According to a survey of CEOs*, creativity is the most important leadership quality for success in business. Whether you are stuck on how to get your product distributed, attract investors, tell your story or fend off encroaching competition, a little artistic thinking could provide your answer.
How can you build your creative capacity?
Artists are curious about the world around them, and see different perspectives. Perhaps you need a little more curiosity about your clients to open up a conversation about how your product is relevant to them. Or can you learn more about your competition to see the critical gap they are missing? Taking an interest in the sales success of a company in an entirely different industry might trigger a lightbulb moment about your messaging or tactics. Sometimes focus seems at odds with curiosity, so you may need an intentional effort to be an explorer.
As the gateway to innovation, creativity is just another word for problem solving. Revenue is stuck in third gear. Prospects won’t move. That one developer is holding up your entire product launch. What you need is soft skills packaged as a technical or visionary breakthrough. And when you figure out how to generate the ideas and solutions that your company needs, you will have the new global currency of creativity. Your employees trade on it, and the new market for company value trades on it too.
Imagine the performing artist who puts himself on stage time and time again. Fully exposed and producing un-retrievable images to an audience of friends and strangers. How many thousands of paintings, photographs and pots sit unsold in galleries and stands? So what can we learn about how an artist summons the courage to act on her ideas and visions, and takes the boldest of moves to put her entire identity and livelihood on the line for all the world to see? In the flood of artistic attempts comes the beauty of the Vietnam Memorial, the David, the Sistine Chapel….these efforts changed the world in profound ways. Your business can too.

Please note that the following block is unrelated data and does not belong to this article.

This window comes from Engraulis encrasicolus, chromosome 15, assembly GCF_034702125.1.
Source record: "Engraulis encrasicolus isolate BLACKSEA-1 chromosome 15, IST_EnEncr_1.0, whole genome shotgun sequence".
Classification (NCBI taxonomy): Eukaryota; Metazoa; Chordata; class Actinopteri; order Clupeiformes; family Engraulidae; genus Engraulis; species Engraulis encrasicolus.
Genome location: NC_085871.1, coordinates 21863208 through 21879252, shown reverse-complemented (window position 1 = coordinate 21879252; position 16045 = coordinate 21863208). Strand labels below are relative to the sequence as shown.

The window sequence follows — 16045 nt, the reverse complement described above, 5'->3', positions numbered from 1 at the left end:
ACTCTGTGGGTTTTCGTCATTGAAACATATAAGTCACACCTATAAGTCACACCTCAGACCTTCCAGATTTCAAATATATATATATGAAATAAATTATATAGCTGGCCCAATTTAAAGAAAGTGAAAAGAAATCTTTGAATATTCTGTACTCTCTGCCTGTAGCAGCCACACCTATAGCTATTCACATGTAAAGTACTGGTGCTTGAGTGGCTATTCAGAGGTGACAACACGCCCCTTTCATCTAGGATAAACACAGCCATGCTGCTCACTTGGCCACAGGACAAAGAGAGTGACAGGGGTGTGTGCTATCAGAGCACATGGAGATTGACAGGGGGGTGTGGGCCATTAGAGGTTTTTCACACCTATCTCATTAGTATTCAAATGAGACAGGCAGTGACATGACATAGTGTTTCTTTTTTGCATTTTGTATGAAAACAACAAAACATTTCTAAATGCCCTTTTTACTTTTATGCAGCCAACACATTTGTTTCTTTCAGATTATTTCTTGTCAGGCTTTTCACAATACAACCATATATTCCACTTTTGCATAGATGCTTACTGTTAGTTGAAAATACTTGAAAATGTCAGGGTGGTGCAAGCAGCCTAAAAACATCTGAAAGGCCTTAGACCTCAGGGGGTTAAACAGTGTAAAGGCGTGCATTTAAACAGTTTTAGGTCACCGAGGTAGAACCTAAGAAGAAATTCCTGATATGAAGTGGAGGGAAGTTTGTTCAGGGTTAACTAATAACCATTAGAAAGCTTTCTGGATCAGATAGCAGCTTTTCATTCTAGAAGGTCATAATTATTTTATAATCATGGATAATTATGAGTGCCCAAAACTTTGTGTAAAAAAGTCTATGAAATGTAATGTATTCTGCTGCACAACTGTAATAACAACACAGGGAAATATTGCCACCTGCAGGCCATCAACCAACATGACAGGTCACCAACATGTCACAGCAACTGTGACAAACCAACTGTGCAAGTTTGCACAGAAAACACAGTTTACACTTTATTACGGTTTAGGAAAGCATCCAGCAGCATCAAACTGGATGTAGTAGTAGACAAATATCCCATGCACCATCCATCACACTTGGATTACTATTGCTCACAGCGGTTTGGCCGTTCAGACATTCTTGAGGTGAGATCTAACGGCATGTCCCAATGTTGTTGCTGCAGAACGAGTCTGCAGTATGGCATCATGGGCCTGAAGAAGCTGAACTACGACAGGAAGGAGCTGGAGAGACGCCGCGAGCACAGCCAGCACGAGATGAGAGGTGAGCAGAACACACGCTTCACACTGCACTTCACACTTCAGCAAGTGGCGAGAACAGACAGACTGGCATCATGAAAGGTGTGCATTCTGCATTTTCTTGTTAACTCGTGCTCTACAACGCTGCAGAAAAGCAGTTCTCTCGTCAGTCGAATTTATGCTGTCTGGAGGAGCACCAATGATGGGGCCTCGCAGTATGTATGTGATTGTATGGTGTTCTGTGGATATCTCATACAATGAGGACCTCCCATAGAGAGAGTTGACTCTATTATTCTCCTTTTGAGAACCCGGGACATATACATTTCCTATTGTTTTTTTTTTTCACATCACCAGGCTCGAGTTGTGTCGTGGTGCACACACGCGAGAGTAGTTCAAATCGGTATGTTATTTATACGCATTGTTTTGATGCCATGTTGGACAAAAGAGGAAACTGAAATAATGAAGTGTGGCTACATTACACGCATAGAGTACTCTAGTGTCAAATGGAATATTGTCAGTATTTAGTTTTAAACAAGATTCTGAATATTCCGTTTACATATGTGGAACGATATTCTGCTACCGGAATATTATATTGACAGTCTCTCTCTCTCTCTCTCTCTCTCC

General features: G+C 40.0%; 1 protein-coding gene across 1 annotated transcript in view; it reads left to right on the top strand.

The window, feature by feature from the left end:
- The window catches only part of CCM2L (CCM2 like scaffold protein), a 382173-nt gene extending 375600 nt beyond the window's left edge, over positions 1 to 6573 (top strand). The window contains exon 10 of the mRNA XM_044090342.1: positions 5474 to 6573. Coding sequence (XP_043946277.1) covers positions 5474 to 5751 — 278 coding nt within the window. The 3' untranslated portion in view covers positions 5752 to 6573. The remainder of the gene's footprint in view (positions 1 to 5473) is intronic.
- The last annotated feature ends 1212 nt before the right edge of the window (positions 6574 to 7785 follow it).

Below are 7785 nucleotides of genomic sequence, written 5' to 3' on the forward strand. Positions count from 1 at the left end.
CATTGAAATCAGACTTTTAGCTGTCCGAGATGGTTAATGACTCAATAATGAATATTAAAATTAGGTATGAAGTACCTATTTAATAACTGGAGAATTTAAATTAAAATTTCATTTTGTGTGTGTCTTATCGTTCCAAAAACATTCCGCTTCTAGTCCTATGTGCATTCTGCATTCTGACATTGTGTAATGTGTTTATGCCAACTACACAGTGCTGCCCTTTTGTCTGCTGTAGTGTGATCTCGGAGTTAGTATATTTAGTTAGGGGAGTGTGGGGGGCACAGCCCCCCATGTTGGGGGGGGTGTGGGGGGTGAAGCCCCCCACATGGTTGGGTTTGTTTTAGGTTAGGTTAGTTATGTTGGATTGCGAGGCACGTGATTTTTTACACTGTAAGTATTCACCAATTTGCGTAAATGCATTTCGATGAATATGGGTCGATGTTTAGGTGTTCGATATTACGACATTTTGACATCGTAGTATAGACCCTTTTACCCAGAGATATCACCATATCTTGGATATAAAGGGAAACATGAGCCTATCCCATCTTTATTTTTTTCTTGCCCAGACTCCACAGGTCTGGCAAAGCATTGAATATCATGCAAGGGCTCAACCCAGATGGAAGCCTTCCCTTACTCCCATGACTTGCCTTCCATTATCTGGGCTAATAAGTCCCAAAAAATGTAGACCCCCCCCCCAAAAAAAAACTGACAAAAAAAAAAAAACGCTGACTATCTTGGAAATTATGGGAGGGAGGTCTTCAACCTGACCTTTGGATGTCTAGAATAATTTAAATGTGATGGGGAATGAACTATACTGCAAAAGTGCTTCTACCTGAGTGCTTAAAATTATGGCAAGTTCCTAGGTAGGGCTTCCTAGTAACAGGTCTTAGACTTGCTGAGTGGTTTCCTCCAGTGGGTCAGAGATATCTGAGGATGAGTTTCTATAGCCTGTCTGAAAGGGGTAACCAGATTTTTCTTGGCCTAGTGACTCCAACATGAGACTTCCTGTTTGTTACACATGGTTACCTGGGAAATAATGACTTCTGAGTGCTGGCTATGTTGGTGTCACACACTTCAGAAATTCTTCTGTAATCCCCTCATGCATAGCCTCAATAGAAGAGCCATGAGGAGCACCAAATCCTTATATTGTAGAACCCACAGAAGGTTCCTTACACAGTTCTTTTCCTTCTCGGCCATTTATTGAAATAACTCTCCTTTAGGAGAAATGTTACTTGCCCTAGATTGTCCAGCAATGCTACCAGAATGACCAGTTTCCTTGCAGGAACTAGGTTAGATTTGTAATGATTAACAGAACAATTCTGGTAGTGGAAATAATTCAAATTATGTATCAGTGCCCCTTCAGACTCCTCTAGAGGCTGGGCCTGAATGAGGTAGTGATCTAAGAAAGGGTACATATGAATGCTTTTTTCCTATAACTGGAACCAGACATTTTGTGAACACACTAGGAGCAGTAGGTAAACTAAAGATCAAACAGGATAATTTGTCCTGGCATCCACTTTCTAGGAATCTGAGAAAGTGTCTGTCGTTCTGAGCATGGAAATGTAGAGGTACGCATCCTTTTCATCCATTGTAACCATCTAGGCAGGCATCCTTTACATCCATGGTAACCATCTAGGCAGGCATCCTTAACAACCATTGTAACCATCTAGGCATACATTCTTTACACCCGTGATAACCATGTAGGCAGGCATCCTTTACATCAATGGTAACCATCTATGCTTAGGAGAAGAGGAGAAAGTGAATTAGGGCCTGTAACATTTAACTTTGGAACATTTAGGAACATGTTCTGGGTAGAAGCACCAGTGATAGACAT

To translate the skills of artists to business people, the McColl Center for Art and Innovation pulled together a National Advisory Board comprised of specialists in leadership, training, coaching and human resources. The result is a new “Think Like an Artist” program specifically for business and non-profit executives to help them harness the creative resources they already possess within themselves and their people. Led by artists and a new Director, the program aims to unleash creativity in executives, ultimately helping leaders deliver better performance on their main stage.
*IBM 2010 Global CEO Study
Photographs courtesy of McColl Center for Art + Innovation